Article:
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Copyright 2010 Peterson Publications, Inc.

Plastics Decorating Magazine 
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The Components of a Quality Pad
by John Kaverman

Special Focus
January/February2009



Example 1
Example 2
Example 3
Example 4
Example 5
What constitutes a “good pad”? At first glance the two pads in example 1 may appear to be of similar in quality. Look again. The vacuum-formed pad on the left was manufactured utilizing a precision master. The pad on the right was manufactured using a vacuum-formed mold of a pad.

The telltale signs that a vacuum-formed mold was made from a pad instead of a precision master are the lack of sharply defined edges and the large taper at the base. Additionally, molds that are vacuum-formed using a pad as a master rarely will produce pads having a consistent height.

In example 2, the pad on the right is taller. While this might not present a problem if running this pad alone, it would most likely cause problems if it was used in tandem with the pad on the left because the optimal print strokes would be different. This would be especially troublesome if the pads were individually mounted in an assembly where parallelism is important.

As stated previously, and as example 3 illustrates, it is difficult to correctly mount a pad made in a mold that was vacuum-formed using a pad. The pad on the right was mounted crooked. It is approximately four degrees off vertical on the long axis. Additionally, in example 4, it is mounted crooked in the short axis by approximately four degrees, and as shown in example 5, the wood base was mounted off-center relative to the base of the pad.

Essentially, the manufacturers of the pad on the right (in example 3) did the following things incorrectly:

  1. Used a mold vacuum-formed from a pad rather than a precision machined master.
  2. Did not pour the mold to the correct height.
  3. Did not mount the pad straight in any of three different axes relative to the base/centerline.

The old saying “you get what you pay for” many times is transposed in pad printing to “you pay for what you get.”  If the pad in question had been purchased from a discount vendor, you would have paid for it in lost time trying to get it to work.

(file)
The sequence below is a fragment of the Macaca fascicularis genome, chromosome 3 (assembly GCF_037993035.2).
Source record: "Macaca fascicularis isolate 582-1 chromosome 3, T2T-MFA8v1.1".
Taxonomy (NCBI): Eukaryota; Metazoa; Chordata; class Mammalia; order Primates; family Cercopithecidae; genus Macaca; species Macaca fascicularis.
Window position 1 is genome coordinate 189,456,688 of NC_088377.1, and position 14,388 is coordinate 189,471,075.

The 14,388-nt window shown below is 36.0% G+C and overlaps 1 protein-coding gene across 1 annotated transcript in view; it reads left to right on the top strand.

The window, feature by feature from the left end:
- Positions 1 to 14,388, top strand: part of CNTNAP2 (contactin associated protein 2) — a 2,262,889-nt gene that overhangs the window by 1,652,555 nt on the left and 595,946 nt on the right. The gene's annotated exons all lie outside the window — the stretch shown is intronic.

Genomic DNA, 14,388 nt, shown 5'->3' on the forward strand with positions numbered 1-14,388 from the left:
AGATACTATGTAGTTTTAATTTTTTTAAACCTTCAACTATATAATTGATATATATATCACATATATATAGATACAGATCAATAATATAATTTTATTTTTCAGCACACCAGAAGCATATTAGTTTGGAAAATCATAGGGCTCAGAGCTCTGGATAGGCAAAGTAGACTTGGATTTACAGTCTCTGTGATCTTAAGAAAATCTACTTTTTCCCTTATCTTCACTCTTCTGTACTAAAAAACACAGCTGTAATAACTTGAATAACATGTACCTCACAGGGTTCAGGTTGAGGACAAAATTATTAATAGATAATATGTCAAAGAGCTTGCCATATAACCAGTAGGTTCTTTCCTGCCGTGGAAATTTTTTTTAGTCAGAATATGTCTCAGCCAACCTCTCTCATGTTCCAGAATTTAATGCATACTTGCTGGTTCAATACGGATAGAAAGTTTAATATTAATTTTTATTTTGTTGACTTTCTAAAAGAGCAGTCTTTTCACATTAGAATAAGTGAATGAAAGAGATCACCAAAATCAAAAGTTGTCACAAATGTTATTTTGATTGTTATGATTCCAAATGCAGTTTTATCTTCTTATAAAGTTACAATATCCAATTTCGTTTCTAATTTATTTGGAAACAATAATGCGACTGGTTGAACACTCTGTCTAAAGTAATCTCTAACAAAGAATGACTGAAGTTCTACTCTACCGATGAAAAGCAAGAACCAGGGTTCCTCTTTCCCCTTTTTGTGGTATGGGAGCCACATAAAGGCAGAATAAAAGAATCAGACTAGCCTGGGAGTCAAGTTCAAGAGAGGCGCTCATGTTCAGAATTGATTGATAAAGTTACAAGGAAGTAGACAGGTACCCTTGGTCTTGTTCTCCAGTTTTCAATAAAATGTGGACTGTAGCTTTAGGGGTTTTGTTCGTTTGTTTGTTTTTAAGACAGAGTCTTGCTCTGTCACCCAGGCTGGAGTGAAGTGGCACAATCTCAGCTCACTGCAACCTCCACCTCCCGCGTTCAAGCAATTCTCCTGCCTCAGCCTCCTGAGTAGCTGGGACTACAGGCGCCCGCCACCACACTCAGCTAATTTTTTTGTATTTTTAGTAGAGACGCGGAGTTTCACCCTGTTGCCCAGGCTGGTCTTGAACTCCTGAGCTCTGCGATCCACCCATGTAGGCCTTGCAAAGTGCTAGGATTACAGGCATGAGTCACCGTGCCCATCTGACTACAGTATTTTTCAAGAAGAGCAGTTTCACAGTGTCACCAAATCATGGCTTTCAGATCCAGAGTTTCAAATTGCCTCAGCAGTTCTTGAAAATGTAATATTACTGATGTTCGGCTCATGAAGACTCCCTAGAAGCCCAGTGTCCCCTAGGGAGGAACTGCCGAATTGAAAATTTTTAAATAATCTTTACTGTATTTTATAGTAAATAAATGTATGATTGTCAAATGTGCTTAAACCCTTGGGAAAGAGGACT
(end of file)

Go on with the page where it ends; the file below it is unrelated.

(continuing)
Figure 1
Figure 2
Figure 3
Figure 4
Figure 5
How Pads Are Made
A properly manufactured pad mold (Figure 1) is CNC-machined from aluminum, poured, or vacuum-formed using a CNC-machined “precision master” pad. The surface characteristics of the mold will dictate the surface characteristics of the finished pad. For example, a highly polished mold will produce a shiny, smooth pad. Typically a “lip” is machined into the top edge of the mold to accept the pad base after the mold has been poured.

Pads are made of a mixture of three component parts: silicone-base material, catalyst, and silicone oil. The silicone-base material comes in numerous different blends and levels of quality. The higher the material grade, the better longevity and service-life you can expect from the pad. Most silicone-base materials have an appearance similar to wood (Elmer’s) glue. The catalyst is typically what gives the pad its color. For example, a blue catalyst produces a blue pad. Catalysts differ with respect to the length of time it takes them to cure. Silicone oil is what gives the pad its degree of hardness (expressed as “shore”). The more oil, the more pliable the resulting pad and the more easily/faster the pad releases the ink onto the substrate.

Once these three components are mixed together per the required formula, they are placed in a vacuum so that all of the air can be evacuated from the mixture. Once the air is removed, the material is poured into the mold (Figure 2).

Pad bases are typically made of either wood or aluminum. In order to get the pad to adhere to the base, the base first must be chemically primed (Figure 3).

Normally, bases have a hole drilled into the middle of them to allow excess silicone to escape from the mold once the base is installed and clamped (Figure 4).

The completed pad is removed after the curing schedule is realized. Excess silicone is trimmed from the base, and in some cases a threaded insert is placed into the hole to make mounting of the pads easier (Figure 5).

John Kaverman is the technology coordinator for Innovative Marking systems of Lowell, Mass. He holds a degree in printing from Ferris State University and has over 20 years of combined screen and pad printing process experience. He may be reached at john@padprinters.com.